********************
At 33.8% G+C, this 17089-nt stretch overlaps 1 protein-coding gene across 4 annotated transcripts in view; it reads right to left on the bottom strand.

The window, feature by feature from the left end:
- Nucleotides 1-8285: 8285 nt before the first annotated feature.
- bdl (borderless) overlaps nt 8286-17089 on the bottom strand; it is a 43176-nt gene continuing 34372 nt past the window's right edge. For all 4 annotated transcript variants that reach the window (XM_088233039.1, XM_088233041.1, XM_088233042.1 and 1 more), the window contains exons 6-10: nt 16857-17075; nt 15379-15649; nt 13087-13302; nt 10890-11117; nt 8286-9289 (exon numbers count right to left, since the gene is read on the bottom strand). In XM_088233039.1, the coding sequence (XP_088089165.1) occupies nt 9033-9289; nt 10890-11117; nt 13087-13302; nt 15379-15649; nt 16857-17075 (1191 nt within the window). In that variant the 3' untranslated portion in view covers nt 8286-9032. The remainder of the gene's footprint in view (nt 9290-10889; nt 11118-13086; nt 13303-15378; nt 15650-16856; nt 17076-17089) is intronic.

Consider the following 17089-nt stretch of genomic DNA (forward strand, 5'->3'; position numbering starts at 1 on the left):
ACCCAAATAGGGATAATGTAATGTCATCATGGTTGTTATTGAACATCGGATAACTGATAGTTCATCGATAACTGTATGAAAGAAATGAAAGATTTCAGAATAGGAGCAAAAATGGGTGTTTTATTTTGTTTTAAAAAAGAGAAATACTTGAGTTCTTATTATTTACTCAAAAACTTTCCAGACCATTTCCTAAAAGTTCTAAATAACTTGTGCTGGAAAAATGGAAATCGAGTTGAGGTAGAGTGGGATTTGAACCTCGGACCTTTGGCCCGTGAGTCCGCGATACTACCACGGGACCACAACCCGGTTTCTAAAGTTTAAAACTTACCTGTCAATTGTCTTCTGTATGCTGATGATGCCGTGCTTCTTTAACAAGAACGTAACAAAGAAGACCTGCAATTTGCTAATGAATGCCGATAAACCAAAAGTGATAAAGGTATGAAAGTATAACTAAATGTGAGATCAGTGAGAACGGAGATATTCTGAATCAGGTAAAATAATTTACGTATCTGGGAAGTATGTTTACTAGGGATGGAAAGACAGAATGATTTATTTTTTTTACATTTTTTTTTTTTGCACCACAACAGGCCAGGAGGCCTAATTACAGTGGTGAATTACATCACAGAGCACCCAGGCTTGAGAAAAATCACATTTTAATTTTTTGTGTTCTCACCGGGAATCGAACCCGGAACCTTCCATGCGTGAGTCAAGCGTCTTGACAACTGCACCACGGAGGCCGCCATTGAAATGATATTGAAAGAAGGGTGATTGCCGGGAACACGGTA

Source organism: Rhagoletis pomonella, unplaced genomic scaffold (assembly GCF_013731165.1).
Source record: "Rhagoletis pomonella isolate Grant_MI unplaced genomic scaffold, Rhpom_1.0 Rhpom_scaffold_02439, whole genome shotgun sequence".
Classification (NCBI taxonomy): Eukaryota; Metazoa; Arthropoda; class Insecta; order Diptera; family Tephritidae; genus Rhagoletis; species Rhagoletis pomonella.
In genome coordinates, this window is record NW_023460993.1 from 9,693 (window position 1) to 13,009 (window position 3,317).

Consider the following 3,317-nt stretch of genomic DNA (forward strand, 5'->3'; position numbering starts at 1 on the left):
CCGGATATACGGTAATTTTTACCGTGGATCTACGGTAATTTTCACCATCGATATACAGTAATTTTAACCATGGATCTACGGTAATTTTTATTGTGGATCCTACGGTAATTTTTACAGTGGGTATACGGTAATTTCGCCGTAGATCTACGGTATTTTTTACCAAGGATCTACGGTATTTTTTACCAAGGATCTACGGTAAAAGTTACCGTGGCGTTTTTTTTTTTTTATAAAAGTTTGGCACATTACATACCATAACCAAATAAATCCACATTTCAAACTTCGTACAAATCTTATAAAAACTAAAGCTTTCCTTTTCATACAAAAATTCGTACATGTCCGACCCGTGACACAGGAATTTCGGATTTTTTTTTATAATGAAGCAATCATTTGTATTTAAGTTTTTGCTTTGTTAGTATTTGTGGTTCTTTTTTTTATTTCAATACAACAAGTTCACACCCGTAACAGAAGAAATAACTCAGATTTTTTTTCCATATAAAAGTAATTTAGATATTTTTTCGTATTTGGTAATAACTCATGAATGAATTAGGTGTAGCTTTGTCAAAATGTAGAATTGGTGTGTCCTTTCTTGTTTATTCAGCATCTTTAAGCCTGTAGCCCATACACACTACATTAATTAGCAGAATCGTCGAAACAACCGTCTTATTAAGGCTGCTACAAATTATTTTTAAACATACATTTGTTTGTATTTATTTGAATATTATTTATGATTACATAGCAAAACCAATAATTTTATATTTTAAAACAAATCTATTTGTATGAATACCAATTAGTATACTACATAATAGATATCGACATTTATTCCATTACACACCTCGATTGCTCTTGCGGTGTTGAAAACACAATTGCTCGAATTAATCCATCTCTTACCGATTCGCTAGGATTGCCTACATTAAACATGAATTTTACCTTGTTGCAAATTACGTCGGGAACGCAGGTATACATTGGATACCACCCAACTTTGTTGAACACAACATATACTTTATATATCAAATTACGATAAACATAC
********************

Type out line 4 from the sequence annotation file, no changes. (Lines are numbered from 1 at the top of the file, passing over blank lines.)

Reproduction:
- bdl (borderless) overlaps nt 8286-17089 on the bottom strand; it is a 43176-nt gene continuing 34372 nt past the window's right edge. For all 4 annotated transcript variants that reach the window (XM_088233039.1, XM_088233041.1, XM_088233042.1 and 1 more), the window contains exons 6-10: nt 16857-17075; nt 15379-15649; nt 13087-13302; nt 10890-11117; nt 8286-9289 (exon numbers count right to left, since the gene is read on the bottom strand). In XM_088233039.1, the coding sequence (XP_088089165.1) occupies nt 9033-9289; nt 10890-11117; nt 13087-13302; nt 15379-15649; nt 16857-17075 (1191 nt within the window). In that variant the 3' untranslated portion in view covers nt 8286-9032. The remainder of the gene's footprint in view (nt 9290-10889; nt 11118-13086; nt 13303-15378; nt 15650-16856; nt 17076-17089) is intronic.